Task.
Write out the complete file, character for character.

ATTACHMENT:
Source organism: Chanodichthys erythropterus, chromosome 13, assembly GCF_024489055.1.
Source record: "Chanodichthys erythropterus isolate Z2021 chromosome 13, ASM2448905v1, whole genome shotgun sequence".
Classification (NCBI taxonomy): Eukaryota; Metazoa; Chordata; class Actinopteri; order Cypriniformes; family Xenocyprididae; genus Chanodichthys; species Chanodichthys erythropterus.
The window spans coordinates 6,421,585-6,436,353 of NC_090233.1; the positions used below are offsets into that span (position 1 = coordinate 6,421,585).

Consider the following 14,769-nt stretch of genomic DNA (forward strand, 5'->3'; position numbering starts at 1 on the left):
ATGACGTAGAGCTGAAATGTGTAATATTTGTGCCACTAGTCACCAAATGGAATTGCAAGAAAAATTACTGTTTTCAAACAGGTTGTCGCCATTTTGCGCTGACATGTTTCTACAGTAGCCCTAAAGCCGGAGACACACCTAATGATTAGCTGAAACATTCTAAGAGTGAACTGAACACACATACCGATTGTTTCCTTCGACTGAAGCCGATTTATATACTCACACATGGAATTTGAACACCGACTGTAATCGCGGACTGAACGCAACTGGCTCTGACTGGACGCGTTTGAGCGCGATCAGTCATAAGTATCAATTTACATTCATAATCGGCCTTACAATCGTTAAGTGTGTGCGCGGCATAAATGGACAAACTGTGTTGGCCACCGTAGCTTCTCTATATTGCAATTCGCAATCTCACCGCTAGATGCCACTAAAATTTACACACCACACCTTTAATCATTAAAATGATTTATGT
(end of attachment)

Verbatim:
Source organism: Chanodichthys erythropterus, chromosome 13, assembly GCF_024489055.1.
Source record: "Chanodichthys erythropterus isolate Z2021 chromosome 13, ASM2448905v1, whole genome shotgun sequence".
Classification (NCBI taxonomy): Eukaryota; Metazoa; Chordata; class Actinopteri; order Cypriniformes; family Xenocyprididae; genus Chanodichthys; species Chanodichthys erythropterus.
The window spans coordinates 6,421,585-6,436,353 of NC_090233.1; the positions used below are offsets into that span (position 1 = coordinate 6,421,585).

Consider the following 14,769-nt stretch of genomic DNA (forward strand, 5'->3'; position numbering starts at 1 on the left):
ATGACGTAGAGCTGAAATGTGTAATATTTGTGCCACTAGTCACCAAATGGAATTGCAAGAAAAATTACTGTTTTCAAACAGGTTGTCGCCATTTTGCGCTGACATGTTTCTACAGTAGCCCTAAAGCCGGAGACACACCTAATGATTAGCTGAAACATTCTAAGAGTGAACTGAACACACATACCGATTGTTTCCTTCGACTGAAGCCGATTTATATACTCACACATGGAATTTGAACACCGACTGTAATCGCGGACTGAACGCAACTGGCTCTGACTGGACGCGTTTGAGCGCGATCAGTCATAAGTATCAATTTACATTCATAATCGGCCTTACAATCGTTAAGTGTGTGCGCGGCATAAATGGACAAACTGTGTTGGCCACCGTAGCTTCTCTATATTGCAATTCGCAATCTCACCGCTAGATGCCACTAAAATTTACACACCACACCTTTAATCATTAAAATGATTTATGT